tim maguire said...

Like it or not, LaVigne is right. If the person shows up for their hearing, then the bail was not too low.

That's the standard. People are innocent until proven guilty. Bail violates that basic principle. We look the other way and let it happen anyway because it's the least onerous way to make sure people don't skip their trial. But it's not to prevent future crime.

Michael K said...

Waukesha is apparently a suburb of Milwaukee. The Soros-Democrat crime wave appears to be spreading to suburbs. I expect that this will also affect the 2022 elections as suburban women seem to be a big part of the Prog-Democrat coalition. I wonder if the DNC is realistic enough to see where this is heading? From AOC's tweet about "bail reform" is seems not.

Greg The Class Traitor said...

When Brooks was arrested earlier this month, she said, officials weighing what bail to request probably considered the seriousness of the charges and the fact that he was already out on bail in the earlier case and had continued showing up for court appearances.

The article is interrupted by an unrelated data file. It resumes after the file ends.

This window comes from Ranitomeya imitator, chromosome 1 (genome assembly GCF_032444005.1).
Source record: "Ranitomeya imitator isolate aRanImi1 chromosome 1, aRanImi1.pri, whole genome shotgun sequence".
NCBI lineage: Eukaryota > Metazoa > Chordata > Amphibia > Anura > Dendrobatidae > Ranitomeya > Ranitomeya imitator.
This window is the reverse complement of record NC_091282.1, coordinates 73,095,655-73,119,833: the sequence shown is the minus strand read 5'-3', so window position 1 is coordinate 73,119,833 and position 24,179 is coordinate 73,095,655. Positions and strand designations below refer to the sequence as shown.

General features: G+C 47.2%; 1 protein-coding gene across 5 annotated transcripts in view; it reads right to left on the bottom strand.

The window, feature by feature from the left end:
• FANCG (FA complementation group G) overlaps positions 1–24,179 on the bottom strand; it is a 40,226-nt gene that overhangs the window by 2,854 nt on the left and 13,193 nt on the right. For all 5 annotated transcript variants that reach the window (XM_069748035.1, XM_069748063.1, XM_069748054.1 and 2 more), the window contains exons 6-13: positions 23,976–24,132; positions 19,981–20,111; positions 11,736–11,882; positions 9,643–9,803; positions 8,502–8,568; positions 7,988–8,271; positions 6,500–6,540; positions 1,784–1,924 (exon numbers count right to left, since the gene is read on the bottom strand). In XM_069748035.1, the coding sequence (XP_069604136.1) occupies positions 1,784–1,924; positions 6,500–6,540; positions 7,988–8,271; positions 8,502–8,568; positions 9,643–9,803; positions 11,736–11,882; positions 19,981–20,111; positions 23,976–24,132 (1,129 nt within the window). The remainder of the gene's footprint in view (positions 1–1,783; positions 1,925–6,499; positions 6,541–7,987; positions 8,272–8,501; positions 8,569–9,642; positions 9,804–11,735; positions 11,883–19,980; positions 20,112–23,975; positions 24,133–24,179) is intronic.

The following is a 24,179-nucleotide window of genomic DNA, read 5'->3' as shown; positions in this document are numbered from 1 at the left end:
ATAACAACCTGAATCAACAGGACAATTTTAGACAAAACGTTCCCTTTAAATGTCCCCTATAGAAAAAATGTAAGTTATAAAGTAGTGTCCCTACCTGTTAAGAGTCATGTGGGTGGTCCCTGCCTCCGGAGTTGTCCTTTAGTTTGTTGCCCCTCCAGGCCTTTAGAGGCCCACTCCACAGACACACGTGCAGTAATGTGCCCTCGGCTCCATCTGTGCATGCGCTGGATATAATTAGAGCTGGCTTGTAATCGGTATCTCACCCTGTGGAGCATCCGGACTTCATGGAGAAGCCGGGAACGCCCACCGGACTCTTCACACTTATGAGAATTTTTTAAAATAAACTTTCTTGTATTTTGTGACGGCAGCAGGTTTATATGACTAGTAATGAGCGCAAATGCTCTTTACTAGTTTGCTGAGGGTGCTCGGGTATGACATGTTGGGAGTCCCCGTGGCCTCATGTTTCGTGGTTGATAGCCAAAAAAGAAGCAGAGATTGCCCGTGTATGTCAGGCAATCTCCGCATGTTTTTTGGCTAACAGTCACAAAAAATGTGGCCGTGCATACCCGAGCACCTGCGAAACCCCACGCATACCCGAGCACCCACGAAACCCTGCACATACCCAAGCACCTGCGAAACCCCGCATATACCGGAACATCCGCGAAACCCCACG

Deterring further crime is “not the purpose of cash bail,” LaVigne said. “Cash bail is really, ‘Are you going to show up [to court], or are you not?’ ”


He's out on bail, and committing more crimes.

And their response is "Well, hey, in between committing more crimes he's showing up for his court dates! I don't see a problem here!"

Eventually, one of three things is going to happen:
1: The prosecutors and police are going to decide that their most important job is protecting teh public from criminals, not making criminals lives easier
2: People are just going to start making their lives easier, by shooting every criminal they encounter
3: People are just going to start making their lives easier, by shooting every prosecutor / police chief who isn't on board with #1